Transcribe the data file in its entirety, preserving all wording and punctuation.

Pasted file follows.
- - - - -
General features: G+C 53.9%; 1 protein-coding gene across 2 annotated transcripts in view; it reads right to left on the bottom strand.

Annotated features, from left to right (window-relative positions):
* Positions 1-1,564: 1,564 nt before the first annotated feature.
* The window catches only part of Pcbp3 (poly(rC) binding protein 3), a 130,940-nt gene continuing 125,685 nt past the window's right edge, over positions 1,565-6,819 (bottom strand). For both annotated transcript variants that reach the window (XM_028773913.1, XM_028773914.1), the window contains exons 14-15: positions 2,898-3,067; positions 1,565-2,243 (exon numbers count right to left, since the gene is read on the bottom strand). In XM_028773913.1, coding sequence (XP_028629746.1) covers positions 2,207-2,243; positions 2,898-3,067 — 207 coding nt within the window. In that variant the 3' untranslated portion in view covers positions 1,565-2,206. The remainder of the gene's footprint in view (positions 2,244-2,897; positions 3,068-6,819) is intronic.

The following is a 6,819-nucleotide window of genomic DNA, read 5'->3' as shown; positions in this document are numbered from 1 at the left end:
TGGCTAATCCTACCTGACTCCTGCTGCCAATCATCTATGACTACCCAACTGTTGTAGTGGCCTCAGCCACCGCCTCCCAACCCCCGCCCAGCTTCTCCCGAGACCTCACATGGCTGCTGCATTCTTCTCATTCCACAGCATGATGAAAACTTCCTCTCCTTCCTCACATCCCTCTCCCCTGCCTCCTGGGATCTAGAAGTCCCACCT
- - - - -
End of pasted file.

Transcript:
General features: G+C 53.9%; 1 protein-coding gene across 2 annotated transcripts in view; it reads right to left on the bottom strand.

Annotated features, from left to right (window-relative positions):
* Positions 1-1,564: 1,564 nt before the first annotated feature.
* The window catches only part of Pcbp3 (poly(rC) binding protein 3), a 130,940-nt gene continuing 125,685 nt past the window's right edge, over positions 1,565-6,819 (bottom strand). For both annotated transcript variants that reach the window (XM_028773913.1, XM_028773914.1), the window contains exons 14-15: positions 2,898-3,067; positions 1,565-2,243 (exon numbers count right to left, since the gene is read on the bottom strand). In XM_028773913.1, coding sequence (XP_028629746.1) covers positions 2,207-2,243; positions 2,898-3,067 — 207 coding nt within the window. In that variant the 3' untranslated portion in view covers positions 1,565-2,206. The remainder of the gene's footprint in view (positions 2,244-2,897; positions 3,068-6,819) is intronic.

The following is a 6,819-nucleotide window of genomic DNA, read 5'->3' as shown; positions in this document are numbered from 1 at the left end:
TGGCTAATCCTACCTGACTCCTGCTGCCAATCATCTATGACTACCCAACTGTTGTAGTGGCCTCAGCCACCGCCTCCCAACCCCCGCCCAGCTTCTCCCGAGACCTCACATGGCTGCTGCATTCTTCTCATTCCACAGCATGATGAAAACTTCCTCTCCTTCCTCACATCCCTCTCCCCTGCCTCCTGGGATCTAGAAGTCCCACCT